Should designers learn code?

Our Head of Backend Development comments on the argument that's been dividing the internet since the first webpage was created.

Web development pioneer Jeffrey Zeldman said it as far back as 2009 and blogs and journals agree. Even the Director of Design at Government Digital Services says design students should learn to code. They believe that designers who can’t code aren’t real designers. At last week’s Apple World Wide Developers Conference keynote, Tim Cook went further and said that coding should be required in all schools.

But with the ongoing argument over whether or not designers should learn to code there’s a far bigger debate being missed. Should developers learn to appreciate design?

Think about the developers and programmers you know. You’re probably picturing a geeky male who’s a bit introverted and likes sci-fi. That’s me. But I’m more than that. I graduated from art school with a design degree. I’m a designer who has chosen to be a developer.

Scene from The Hangover, the funny bit.

I believe that gives me a unique approach to development. I appreciate good design and my approach is to put design first. When budget doesn’t allow the desired design to be realised, I have a better chance of suggesting possible alterations in keeping with the initial design vision. Of course, the final decision remains the designers.

I grew up in a different era to developers these days. The World Wide Web didn’t exist when I was at school and it wasn’t until my second year at Art School that we had a computer lab with WWW access. There certainly weren’t Computer Science degrees specialising in web development languages the way there is today. So I didn’t learn web development, I learned design and along the way I taught myself development.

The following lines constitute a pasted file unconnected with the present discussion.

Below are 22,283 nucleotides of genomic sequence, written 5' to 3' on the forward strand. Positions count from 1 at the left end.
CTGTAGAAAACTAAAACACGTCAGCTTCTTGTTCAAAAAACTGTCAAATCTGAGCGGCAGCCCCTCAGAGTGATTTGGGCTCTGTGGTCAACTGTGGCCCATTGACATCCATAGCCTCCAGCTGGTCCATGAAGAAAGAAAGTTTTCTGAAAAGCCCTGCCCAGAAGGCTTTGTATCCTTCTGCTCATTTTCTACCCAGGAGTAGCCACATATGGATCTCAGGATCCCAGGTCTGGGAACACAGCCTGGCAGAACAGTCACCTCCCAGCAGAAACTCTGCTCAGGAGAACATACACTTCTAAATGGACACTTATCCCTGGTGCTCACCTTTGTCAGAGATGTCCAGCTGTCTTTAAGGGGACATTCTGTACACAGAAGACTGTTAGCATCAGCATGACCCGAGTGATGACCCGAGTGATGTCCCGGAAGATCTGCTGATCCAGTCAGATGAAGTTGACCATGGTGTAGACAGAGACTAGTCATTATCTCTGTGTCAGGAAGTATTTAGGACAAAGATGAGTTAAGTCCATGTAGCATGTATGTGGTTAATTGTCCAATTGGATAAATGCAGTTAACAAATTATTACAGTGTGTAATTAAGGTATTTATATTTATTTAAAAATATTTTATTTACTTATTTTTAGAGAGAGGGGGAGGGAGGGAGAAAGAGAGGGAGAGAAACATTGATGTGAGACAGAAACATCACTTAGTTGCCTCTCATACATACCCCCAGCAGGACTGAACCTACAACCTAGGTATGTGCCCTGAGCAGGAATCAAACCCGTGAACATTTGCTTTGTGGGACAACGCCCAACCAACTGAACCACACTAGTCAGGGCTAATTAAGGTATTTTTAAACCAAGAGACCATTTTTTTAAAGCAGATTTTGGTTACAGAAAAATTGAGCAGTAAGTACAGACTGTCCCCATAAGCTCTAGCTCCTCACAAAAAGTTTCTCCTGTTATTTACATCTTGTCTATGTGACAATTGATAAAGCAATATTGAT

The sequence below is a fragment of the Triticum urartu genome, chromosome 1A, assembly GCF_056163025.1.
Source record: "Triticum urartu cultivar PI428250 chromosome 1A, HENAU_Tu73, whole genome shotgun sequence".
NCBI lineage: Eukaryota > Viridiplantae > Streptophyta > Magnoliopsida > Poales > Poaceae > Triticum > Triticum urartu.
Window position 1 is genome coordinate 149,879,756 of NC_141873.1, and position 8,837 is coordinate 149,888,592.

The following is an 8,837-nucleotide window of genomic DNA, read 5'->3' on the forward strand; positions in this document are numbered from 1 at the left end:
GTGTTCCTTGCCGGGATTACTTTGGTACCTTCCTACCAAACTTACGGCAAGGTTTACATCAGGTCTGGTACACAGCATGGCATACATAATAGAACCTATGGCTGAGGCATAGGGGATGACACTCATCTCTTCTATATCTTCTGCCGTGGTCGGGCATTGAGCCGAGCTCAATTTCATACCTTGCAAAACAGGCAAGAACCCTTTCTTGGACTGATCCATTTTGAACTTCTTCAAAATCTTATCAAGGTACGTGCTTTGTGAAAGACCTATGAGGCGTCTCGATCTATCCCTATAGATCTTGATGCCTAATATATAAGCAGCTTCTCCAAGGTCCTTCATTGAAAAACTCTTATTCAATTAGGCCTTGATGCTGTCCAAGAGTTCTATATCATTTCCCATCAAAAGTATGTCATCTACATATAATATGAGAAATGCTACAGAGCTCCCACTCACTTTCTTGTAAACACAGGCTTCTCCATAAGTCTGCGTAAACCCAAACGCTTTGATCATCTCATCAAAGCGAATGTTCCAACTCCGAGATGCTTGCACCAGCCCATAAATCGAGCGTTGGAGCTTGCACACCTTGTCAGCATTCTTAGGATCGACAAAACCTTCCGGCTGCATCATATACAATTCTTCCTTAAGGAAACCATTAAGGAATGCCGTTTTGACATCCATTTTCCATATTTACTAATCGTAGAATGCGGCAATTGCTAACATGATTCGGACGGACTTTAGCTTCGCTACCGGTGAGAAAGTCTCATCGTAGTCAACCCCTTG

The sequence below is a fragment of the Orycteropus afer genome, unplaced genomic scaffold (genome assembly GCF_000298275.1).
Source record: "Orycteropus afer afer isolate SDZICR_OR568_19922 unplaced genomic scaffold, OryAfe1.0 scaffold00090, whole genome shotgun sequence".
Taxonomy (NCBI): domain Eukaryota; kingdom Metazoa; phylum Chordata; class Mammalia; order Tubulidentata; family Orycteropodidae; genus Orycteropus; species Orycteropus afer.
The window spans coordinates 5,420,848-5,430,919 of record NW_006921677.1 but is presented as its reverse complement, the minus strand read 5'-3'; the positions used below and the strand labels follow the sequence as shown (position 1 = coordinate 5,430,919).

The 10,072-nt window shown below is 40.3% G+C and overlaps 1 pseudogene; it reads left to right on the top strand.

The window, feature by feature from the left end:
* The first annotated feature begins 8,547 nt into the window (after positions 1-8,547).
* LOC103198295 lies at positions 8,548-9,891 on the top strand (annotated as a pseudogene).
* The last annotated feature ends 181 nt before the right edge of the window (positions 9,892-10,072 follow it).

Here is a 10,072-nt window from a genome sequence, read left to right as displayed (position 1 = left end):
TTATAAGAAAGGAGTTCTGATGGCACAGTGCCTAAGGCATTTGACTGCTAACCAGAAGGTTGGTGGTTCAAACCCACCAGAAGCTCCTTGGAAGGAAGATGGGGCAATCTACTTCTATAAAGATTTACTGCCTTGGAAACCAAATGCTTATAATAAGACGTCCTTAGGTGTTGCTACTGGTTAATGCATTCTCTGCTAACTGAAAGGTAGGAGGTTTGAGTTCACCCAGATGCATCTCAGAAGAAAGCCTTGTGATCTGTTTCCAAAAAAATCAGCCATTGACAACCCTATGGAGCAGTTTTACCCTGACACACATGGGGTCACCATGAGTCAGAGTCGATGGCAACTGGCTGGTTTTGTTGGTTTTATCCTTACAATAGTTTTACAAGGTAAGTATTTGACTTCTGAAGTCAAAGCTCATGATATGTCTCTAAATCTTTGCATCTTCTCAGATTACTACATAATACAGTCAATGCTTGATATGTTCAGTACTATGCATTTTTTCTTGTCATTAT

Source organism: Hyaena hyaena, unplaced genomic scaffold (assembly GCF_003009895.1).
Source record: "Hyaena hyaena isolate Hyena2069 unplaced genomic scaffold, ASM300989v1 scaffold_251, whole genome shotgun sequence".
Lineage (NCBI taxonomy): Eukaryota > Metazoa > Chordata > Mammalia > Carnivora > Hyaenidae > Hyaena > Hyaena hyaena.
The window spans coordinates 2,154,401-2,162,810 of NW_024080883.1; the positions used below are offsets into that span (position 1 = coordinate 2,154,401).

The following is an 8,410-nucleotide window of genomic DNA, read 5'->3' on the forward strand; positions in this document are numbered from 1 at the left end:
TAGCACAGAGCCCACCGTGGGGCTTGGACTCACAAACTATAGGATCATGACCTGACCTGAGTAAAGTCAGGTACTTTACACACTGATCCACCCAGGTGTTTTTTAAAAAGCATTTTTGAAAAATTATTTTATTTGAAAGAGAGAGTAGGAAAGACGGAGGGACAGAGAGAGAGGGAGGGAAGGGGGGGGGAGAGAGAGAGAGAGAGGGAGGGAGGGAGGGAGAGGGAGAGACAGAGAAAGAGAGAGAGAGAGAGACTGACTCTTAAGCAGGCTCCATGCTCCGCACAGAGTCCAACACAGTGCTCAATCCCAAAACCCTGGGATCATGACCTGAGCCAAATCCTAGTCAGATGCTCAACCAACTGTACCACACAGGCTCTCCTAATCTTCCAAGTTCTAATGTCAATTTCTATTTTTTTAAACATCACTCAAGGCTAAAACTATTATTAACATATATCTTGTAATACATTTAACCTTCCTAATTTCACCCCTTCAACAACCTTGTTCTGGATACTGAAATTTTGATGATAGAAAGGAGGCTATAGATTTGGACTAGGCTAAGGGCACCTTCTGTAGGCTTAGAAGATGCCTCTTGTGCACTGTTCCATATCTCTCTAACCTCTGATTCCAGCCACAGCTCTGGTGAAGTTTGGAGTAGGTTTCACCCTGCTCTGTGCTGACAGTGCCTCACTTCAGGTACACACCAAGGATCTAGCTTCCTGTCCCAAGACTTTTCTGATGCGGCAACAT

Don’t get me wrong. I’m not advocating that all developers do a four year design degree, but there are some fundamental things developers should understand. At the very least a developer should understand the principles of UX design. We should understand the visual hierarchy. We should understand why the designer has made the decisions she has. At a basic level this involves questions, communications and collaboration.

Some creative agencies separate designers and developers. That’s not how we work at Good. The digital designers are involved in brand work, the designers sit next to the developers and the Front and back end developers sit next to each other. Communication flows freely and everyone can ask questions without the need for a meeting. The project team is a tight group with no hierarchy.

In this environment our development team is exposed to the design team. They are given the opportunity, and encouraged to learn and appreciate design decisions. And equally importantly the developers feedback to the designers on the complexities and challenges we face. Just as I hope that developers will learn to appreciate design, I want designers to learn to appreciate development, but that doesn’t mean they have to learn to code! Instead we recruit people – both developers and designers – who are sympathetic to each other’s disciplines. We have developers with an eye for design and we have designers who are curious about development. With that, the rest comes naturally.